This tripartite arrangement can be explained with the analogy of cooking a meal. The essence comprises the ingredients, the CPL the recipe, and the OPL the kitchen where the meal will be prepared, where variables include the available utensils and the cooker.

Although IMF is fast being adopted by broadcasters it was driven initially by the big OTT players, especially Netflix, which has described how it was used to simplify versioning with its earlier series House of Cards. The use of IMF enabled the opening logo to be upgraded to include sound without having any impact on underlying synchronization between audio, video and subtitles, just by making trivial adjustments to the various CPLs. There was no need for any additional Quality Assurance (QA), which would otherwise have delayed the release.

Apart from this benefit of simplifying incremental changes in logos or minor content revisions, as well as streamlining overall workflow, IMF beings some other significant advantages. One of these is improved video quality, since content distributors have access to a single master at the highest level possible rather than transcoded and processed versions.

There is then the higher-level question of converging broadcast and broadband under a common framework subject to a stratified workflow within a harmonized supply chain. There are several industry efforts directed at this challenge, notably DVB-I in Europe and ATSC 3.0 in North America. Between them these two cover most of the bases required for convergence between broadband and broadcast at the full-service level, and so not surprisingly there have been recent efforts to bring them together.

With this objective there was a seminal meeting in June 2022 at the IEEE International Symposium on Broadband Multimedia Systems and Broadcasting in Bilbao, Spain, where DVB Head of Technology Emily Dubs shared the podium with ATSC President Madeleine Noland. The two agreed that existing cooperation between the respective organizations should be deepened, leading towards a common system of service discovery in a broadband context, which DVB-I has already addressed.

There are differences between the two, with ATSC 3.0 focused more on harmonization of traditional over the air broadcast over IP, while DVB-I is in a sense further advanced by catering for migration of linear services to the internet. The DVB-I project has therefore addressed the challenge of ensuring that the quality of linear services delivered over unmanaged IP networks is at least as good as over the air.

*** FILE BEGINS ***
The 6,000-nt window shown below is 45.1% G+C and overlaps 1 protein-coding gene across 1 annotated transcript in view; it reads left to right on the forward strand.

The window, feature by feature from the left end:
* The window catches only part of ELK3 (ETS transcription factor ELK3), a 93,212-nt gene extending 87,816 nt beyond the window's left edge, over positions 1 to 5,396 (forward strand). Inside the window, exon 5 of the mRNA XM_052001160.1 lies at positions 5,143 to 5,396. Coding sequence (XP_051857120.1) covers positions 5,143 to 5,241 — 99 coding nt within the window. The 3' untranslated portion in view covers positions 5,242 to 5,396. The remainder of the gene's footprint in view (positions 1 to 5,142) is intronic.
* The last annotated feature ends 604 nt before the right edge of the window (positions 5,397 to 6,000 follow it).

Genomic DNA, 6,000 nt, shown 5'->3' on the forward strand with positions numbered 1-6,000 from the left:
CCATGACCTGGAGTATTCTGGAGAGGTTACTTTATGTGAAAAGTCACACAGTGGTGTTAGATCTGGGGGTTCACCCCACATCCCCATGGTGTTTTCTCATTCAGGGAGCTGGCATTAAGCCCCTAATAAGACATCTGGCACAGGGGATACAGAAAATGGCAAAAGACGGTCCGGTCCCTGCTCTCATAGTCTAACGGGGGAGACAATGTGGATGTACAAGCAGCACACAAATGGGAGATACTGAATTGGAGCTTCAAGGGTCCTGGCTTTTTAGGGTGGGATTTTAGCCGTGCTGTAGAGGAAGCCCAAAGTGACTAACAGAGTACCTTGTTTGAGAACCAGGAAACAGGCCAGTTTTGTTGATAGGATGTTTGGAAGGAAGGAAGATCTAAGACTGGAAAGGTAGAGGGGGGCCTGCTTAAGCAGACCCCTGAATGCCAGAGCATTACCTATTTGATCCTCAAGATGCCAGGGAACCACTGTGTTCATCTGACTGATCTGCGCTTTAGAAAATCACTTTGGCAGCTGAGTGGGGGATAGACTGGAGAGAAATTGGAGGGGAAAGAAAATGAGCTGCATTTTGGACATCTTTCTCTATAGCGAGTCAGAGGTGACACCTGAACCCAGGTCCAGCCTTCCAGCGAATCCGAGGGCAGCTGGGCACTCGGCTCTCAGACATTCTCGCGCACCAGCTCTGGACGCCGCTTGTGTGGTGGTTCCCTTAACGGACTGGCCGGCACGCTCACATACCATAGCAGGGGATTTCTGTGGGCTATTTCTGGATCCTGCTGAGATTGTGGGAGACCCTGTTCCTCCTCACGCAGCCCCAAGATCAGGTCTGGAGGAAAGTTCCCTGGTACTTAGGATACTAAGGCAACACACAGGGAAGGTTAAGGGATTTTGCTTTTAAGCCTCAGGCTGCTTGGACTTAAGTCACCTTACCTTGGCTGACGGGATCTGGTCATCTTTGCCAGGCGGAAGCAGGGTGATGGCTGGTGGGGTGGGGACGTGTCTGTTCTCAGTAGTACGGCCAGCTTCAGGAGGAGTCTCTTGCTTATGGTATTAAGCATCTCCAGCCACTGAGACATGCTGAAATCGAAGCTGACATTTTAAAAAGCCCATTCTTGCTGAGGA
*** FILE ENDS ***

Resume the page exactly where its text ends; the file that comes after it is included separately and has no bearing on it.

There are areas though where ATSC 3.0 is more advanced, such as emergency warning systems (EWS), where Dubs admitted the DVB could benefit from the work already done.

Meanwhile, some broadcasters in Europe have already evaluated DVB-I after deciding this represents the natural evolution of broadcast TV. Italian broadcaster Mediaset is one that has just presented the results of a DVB-I proof of concept (PoC), and is now preparing to conduct a market trial, aiming to start in early 2023.

Mediaset has identified the real strength of DVB-I, which is not yet mirrored by ATSC 3.0, as being the ability to carry across long established benefits of the broadcast work to broadband delivery, such as protection of minors and minorities, access to scheduled programmes’ associated metadata, and catch-up services supporting interactive functions such as on-air programme restart. At the same time, DVB-I also provides the platform for then adding value through greater interactivity enabled by the broadband, such as personalization, deeper user profiling, and targeted advertising.

Mediaset has concluded that DVB-I is the only show in town so far guaranteeing the best transmission quality for present and future linear channels, superior to traditional over the air methods which are constrained in resolution by the bandwidth available in the electromagnetic spectrum. The broadcaster considered DVB-I to be the only fully mature technology that enables the best possible user experience after combining broadband with DTT or satellite transmission.

DVB-I then has a major part to play in future media supply chains for harmonizing delivery, likely to feed into other platforms such as ATSC 3.0, while relying on IMF for efficient versioning control.